The purpose of a training needs analysis is to determine 1) what needs to be trained; 2) who needs to be trained; 3) within what kind of organisational system will training and subsequent work occur.
The key outcomes of the analysis are:
- Expected learning outcomes
- Guidance for design and delivery of training
- Plan for evaluating training
- Information about the organisation that may help or hinder training efforts
The three key components of training needs analysis are (adapted from Salas et al., 2012):
- Job task analysis
- Given a clear training objective, identify the critical knowledge, skills, and attitudes needed to complete these tasks.
- This step is often replaced by asking trainees, “what training do you want to take?” However, trainees may not be able to articulate their real training needs. When jobs are knowledge-based, conducting an additional cognitive task analysis may be necessary.
- When trainees work in teams, consider a team task analysis. That should highlight which tasks require coordination and how team members can coordinate.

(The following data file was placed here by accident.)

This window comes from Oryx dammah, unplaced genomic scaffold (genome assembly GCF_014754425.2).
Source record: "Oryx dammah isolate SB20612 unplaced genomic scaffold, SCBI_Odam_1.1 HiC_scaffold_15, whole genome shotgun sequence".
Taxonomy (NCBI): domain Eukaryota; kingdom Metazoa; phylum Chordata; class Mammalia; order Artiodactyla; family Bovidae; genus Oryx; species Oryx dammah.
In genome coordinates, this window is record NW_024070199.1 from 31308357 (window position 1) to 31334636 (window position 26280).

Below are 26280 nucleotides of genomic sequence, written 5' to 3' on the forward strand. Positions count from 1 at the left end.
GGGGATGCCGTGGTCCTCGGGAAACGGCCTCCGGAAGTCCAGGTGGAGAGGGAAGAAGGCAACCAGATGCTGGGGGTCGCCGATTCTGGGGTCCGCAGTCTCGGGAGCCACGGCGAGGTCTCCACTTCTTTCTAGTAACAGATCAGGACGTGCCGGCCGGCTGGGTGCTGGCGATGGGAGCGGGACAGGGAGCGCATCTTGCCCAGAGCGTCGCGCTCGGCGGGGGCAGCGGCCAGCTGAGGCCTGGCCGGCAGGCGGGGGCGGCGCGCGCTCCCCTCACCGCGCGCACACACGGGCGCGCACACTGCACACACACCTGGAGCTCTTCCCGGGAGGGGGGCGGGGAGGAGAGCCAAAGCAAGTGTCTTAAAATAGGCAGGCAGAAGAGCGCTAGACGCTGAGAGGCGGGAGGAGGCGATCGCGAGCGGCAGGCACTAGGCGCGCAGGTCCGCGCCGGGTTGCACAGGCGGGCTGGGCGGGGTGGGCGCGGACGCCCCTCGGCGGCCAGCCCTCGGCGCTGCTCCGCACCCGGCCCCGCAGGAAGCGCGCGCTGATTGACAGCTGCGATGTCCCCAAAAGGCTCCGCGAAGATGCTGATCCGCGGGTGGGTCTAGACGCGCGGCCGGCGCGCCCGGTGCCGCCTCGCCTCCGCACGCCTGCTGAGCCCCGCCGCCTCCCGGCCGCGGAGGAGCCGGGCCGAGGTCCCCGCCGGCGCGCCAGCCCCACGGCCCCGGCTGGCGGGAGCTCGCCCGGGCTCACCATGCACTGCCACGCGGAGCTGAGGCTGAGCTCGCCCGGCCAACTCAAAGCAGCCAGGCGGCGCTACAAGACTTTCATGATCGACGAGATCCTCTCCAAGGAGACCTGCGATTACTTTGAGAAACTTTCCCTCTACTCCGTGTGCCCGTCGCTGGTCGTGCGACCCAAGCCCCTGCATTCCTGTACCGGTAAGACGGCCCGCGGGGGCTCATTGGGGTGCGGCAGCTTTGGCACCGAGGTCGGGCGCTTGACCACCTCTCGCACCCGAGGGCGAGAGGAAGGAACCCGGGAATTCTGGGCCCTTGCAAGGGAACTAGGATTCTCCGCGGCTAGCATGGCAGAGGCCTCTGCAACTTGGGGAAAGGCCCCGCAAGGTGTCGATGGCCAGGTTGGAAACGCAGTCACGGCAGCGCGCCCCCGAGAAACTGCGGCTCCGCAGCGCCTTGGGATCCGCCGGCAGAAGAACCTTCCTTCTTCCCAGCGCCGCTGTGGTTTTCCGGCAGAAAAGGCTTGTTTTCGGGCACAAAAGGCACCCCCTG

- Organisational analysis
- Here the focus is on the training needs of the organisation. Consider whether the organisation’s strategic priorities are aligned with potential training endeavours.
- An assessment of the organisation’s readiness to receive the training and support the trainees is of equal importance. Organisational support can be vital in ensuring trainees apply their newly learned skills.
- Support could involve providing encouragement and tolerating mistakes; covering other tasks the trainee may have; or providing opportunities to practice and use newly acquired skills.
- Person analysis
- The final step is to identify who needs training and what training they need. Those lacking the skills identified in the job task analysis will be priority candidates for training.